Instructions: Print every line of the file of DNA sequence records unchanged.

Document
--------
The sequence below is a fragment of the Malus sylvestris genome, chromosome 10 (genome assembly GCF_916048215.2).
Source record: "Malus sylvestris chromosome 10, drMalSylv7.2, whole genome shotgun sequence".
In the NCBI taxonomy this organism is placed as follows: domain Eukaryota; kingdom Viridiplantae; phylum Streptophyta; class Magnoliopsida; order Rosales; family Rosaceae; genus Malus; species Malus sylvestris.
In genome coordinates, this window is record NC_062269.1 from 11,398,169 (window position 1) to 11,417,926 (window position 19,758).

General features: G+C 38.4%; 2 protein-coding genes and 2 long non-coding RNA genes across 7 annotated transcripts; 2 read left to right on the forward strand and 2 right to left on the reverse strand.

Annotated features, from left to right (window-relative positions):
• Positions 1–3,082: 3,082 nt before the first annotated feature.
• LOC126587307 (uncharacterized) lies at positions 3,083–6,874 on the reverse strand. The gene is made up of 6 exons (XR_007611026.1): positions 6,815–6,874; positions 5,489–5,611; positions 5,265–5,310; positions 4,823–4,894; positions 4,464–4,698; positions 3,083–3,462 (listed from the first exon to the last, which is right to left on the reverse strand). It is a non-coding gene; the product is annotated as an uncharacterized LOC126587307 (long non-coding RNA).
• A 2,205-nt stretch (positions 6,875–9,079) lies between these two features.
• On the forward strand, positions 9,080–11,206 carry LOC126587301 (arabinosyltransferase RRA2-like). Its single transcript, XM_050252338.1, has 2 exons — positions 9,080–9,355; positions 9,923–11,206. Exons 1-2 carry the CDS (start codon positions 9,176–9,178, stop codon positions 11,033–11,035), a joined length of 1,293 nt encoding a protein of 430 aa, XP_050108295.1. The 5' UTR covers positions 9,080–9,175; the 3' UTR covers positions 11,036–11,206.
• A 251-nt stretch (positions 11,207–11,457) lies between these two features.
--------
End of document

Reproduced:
The sequence below is a fragment of the Malus sylvestris genome, chromosome 10 (genome assembly GCF_916048215.2).
Source record: "Malus sylvestris chromosome 10, drMalSylv7.2, whole genome shotgun sequence".
In the NCBI taxonomy this organism is placed as follows: domain Eukaryota; kingdom Viridiplantae; phylum Streptophyta; class Magnoliopsida; order Rosales; family Rosaceae; genus Malus; species Malus sylvestris.
In genome coordinates, this window is record NC_062269.1 from 11,398,169 (window position 1) to 11,417,926 (window position 19,758).

General features: G+C 38.4%; 2 protein-coding genes and 2 long non-coding RNA genes across 7 annotated transcripts; 2 read left to right on the forward strand and 2 right to left on the reverse strand.

Annotated features, from left to right (window-relative positions):
• Positions 1–3,082: 3,082 nt before the first annotated feature.
• LOC126587307 (uncharacterized) lies at positions 3,083–6,874 on the reverse strand. The gene is made up of 6 exons (XR_007611026.1): positions 6,815–6,874; positions 5,489–5,611; positions 5,265–5,310; positions 4,823–4,894; positions 4,464–4,698; positions 3,083–3,462 (listed from the first exon to the last, which is right to left on the reverse strand). It is a non-coding gene; the product is annotated as an uncharacterized LOC126587307 (long non-coding RNA).
• A 2,205-nt stretch (positions 6,875–9,079) lies between these two features.
• On the forward strand, positions 9,080–11,206 carry LOC126587301 (arabinosyltransferase RRA2-like). Its single transcript, XM_050252338.1, has 2 exons — positions 9,080–9,355; positions 9,923–11,206. Exons 1-2 carry the CDS (start codon positions 9,176–9,178, stop codon positions 11,033–11,035), a joined length of 1,293 nt encoding a protein of 430 aa, XP_050108295.1. The 5' UTR covers positions 9,080–9,175; the 3' UTR covers positions 11,036–11,206.
• A 251-nt stretch (positions 11,207–11,457) lies between these two features.